Every year it seems Black Friday, the traditional start of the holiday shopping season, comes earlier. It started with stores opening at ridiculously early hours on the Friday after Thanksgiving, trying to lure shoppers with low prices. Then, in the last few years, those same stores started opening at midnight on Friday. This year, the sales are starting so early that Black Friday won’t begin on Friday at all. Instead, the sales will start on Thursday, with a number of stores opening at eight or nine o’clock on Thanksgiving day.
Setting aside complaints that this frenzy of consumerism is invading a beloved holiday, as well as the labor unrest caused by the additional working hours, there is a silver lining for shoppers — they may not lose as much sleep if they want to participate in the big shopping frenzy.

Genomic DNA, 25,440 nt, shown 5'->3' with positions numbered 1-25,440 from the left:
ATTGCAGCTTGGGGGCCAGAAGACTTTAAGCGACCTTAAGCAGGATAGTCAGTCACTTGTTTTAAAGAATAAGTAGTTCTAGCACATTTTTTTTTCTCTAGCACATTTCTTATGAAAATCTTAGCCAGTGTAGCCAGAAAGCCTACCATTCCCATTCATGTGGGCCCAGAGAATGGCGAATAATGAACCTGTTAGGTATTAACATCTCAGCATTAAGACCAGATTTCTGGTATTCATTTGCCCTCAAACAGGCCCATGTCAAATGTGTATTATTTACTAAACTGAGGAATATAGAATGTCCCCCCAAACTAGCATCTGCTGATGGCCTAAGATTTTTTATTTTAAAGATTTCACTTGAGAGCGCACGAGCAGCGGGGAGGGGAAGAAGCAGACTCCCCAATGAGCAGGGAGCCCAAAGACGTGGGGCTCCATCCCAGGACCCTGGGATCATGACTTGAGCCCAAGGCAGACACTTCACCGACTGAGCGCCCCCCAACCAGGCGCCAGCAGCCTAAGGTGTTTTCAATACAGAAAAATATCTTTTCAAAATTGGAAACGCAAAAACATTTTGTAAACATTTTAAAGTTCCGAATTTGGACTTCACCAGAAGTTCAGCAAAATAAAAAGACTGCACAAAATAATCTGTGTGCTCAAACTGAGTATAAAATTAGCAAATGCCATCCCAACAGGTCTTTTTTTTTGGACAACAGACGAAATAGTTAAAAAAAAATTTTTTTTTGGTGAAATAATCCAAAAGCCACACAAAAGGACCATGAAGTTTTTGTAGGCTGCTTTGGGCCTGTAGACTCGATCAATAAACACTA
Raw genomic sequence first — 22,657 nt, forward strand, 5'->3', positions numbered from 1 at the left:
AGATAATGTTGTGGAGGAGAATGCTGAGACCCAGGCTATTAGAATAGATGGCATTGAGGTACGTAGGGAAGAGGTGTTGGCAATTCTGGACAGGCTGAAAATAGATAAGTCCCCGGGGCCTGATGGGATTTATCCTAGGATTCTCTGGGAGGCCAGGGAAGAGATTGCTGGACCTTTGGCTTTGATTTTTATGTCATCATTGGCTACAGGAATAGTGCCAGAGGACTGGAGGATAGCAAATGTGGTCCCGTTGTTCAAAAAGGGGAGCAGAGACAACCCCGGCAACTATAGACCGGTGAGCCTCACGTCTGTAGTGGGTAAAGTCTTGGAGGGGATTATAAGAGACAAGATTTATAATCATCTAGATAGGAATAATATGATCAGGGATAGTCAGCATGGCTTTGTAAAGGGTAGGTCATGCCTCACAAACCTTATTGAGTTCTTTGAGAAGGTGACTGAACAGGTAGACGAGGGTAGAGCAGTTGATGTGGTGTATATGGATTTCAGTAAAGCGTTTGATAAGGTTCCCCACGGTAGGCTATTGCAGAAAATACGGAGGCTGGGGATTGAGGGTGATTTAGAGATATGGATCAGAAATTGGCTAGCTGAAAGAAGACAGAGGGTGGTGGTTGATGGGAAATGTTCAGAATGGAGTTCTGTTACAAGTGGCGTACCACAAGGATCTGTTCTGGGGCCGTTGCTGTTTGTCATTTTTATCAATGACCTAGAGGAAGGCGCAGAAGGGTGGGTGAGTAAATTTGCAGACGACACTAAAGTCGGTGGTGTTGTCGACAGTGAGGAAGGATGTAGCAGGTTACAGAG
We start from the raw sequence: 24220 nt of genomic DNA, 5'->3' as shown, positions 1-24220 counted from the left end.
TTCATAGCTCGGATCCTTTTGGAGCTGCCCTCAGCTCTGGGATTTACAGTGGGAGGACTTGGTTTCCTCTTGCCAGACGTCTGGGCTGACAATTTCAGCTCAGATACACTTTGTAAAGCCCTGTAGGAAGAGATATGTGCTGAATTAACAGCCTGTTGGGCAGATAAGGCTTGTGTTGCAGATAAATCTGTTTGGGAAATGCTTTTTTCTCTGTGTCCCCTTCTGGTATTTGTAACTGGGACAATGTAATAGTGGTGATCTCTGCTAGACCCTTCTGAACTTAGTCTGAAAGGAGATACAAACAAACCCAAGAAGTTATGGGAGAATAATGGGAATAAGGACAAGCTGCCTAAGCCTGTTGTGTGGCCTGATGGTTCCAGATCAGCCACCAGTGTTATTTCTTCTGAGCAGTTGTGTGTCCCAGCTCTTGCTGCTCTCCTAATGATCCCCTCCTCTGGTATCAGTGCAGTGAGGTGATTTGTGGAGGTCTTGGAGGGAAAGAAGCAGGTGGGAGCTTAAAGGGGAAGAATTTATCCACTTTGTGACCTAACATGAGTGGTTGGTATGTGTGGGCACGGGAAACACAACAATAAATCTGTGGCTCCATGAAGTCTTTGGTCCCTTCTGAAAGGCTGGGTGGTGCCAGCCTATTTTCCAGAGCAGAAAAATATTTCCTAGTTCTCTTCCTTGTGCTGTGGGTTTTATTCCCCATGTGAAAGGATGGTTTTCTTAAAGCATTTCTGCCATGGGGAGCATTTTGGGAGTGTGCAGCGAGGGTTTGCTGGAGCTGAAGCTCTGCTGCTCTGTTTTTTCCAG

If you get your shopping done in a few hours starting at eight or nine o’clock on Thursday, that may mean you won’t be up in the middle of the night or before the crack of dawn the next day. Getting home a little late and then sleeping a little late the next day is certainly preferable in terms of sleep than prowling Walmart at two o’clock in the morning, looking for this year’s hot gift.
If you DO feel the need to set the alarm for “oh dark thirty” in order to get a great deal on a flat panel TV (for instance), like many said they would in our 2010 Thanksgiving shopping survey, use these tips to try to minimize the impact of the lost sleep on your body:
In short, we don’t recommend giving up sleep for shopping, but if you must, try to make up the sleep debt as soon as possible. For more sleep news and advice, use the handy search bar at the top of SleepBetter.org.